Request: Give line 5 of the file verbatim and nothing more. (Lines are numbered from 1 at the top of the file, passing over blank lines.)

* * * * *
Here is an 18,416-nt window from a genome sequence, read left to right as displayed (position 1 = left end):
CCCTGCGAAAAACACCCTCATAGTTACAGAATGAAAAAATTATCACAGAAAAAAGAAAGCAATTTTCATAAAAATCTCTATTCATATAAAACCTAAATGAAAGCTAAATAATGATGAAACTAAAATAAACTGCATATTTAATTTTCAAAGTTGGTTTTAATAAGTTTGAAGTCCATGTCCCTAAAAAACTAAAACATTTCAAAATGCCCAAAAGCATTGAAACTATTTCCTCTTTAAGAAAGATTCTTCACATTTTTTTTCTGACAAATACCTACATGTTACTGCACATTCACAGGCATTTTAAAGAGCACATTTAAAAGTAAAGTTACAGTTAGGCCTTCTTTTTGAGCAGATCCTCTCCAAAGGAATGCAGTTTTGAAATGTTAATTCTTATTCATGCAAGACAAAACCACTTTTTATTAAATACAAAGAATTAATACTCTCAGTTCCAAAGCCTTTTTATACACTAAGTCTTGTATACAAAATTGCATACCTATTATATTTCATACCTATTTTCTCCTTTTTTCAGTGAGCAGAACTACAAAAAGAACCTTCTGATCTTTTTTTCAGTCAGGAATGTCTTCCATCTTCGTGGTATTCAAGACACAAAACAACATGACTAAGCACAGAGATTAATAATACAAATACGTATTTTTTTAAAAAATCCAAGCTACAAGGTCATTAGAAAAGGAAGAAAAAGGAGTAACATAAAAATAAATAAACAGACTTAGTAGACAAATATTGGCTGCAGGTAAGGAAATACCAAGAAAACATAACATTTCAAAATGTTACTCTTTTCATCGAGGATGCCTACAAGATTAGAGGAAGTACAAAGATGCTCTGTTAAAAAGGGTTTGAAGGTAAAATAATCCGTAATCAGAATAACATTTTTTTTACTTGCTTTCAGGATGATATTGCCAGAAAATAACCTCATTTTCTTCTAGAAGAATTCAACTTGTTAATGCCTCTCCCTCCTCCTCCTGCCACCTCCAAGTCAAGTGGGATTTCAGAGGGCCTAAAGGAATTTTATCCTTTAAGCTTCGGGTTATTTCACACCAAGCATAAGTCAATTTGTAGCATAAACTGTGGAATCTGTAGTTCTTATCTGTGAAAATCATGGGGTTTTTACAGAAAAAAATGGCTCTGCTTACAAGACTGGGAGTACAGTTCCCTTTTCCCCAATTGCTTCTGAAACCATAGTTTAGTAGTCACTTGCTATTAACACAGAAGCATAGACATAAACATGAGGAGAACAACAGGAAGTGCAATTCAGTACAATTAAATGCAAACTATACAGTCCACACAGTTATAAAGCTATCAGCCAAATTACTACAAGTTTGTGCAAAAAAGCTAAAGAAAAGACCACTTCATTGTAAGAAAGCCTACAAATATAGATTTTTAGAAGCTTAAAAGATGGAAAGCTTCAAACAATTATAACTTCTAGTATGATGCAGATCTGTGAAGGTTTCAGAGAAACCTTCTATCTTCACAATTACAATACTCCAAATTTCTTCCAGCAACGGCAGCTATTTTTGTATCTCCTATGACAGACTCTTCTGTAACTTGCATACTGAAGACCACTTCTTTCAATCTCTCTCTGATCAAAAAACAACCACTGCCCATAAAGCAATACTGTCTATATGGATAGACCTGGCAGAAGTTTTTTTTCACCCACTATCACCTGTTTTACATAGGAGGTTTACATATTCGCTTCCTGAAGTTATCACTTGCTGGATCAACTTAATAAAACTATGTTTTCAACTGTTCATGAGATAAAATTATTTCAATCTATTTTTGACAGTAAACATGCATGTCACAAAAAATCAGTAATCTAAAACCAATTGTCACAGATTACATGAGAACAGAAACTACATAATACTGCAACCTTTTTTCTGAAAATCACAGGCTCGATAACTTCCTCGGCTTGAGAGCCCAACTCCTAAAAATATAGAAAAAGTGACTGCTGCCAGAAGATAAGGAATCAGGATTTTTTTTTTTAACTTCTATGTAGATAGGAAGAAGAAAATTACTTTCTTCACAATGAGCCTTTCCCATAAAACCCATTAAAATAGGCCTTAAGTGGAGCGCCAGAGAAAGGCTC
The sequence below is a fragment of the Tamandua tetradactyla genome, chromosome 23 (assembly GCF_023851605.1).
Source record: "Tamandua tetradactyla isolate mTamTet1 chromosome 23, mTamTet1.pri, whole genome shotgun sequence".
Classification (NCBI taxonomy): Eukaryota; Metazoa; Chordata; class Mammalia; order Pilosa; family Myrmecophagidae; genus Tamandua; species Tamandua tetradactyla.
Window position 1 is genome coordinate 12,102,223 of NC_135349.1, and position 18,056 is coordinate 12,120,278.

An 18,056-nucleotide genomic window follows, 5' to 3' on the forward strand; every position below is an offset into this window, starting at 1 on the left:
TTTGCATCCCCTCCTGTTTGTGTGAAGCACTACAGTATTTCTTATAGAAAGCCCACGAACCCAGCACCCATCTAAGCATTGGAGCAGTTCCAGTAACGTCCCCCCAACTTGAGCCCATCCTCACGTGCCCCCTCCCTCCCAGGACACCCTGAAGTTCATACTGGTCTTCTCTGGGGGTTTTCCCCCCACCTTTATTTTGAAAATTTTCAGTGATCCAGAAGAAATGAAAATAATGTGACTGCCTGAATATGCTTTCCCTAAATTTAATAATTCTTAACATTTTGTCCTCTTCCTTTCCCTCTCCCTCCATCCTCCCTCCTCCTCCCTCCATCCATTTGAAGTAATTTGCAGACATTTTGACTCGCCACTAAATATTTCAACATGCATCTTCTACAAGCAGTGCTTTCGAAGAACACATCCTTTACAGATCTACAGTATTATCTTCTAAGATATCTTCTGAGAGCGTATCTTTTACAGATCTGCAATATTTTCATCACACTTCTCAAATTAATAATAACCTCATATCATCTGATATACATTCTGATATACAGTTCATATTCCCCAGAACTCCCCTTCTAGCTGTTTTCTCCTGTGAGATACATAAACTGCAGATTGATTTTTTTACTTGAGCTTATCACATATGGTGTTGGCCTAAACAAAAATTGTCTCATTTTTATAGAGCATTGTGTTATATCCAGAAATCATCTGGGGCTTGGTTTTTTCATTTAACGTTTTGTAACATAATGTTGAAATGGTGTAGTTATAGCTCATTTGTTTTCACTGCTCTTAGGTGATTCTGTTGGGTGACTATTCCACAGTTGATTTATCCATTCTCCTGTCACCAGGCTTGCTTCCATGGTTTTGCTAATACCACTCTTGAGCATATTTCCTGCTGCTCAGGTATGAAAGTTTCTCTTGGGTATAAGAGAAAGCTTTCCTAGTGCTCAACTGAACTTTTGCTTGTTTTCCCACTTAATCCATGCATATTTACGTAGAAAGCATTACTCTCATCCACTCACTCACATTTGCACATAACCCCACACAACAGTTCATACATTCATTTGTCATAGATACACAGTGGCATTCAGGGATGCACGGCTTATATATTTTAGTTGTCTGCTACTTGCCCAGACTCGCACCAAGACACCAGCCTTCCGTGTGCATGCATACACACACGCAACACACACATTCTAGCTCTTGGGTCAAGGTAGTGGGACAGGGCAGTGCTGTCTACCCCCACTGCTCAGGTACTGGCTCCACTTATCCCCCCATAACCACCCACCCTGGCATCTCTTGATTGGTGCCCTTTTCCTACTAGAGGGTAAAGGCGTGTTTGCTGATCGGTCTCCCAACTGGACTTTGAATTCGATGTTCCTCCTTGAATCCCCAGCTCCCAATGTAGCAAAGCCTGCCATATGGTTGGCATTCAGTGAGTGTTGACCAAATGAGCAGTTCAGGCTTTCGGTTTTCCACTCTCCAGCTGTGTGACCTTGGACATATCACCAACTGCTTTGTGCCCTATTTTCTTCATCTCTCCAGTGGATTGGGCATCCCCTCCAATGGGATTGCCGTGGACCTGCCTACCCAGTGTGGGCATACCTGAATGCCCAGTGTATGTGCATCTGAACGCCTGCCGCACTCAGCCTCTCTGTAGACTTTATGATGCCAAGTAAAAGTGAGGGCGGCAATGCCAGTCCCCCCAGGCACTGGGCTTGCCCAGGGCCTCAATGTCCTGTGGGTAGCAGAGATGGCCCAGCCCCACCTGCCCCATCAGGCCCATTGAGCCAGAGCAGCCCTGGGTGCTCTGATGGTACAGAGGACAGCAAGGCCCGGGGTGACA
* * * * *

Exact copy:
Classification (NCBI taxonomy): Eukaryota; Metazoa; Chordata; class Mammalia; order Pilosa; family Myrmecophagidae; genus Tamandua; species Tamandua tetradactyla.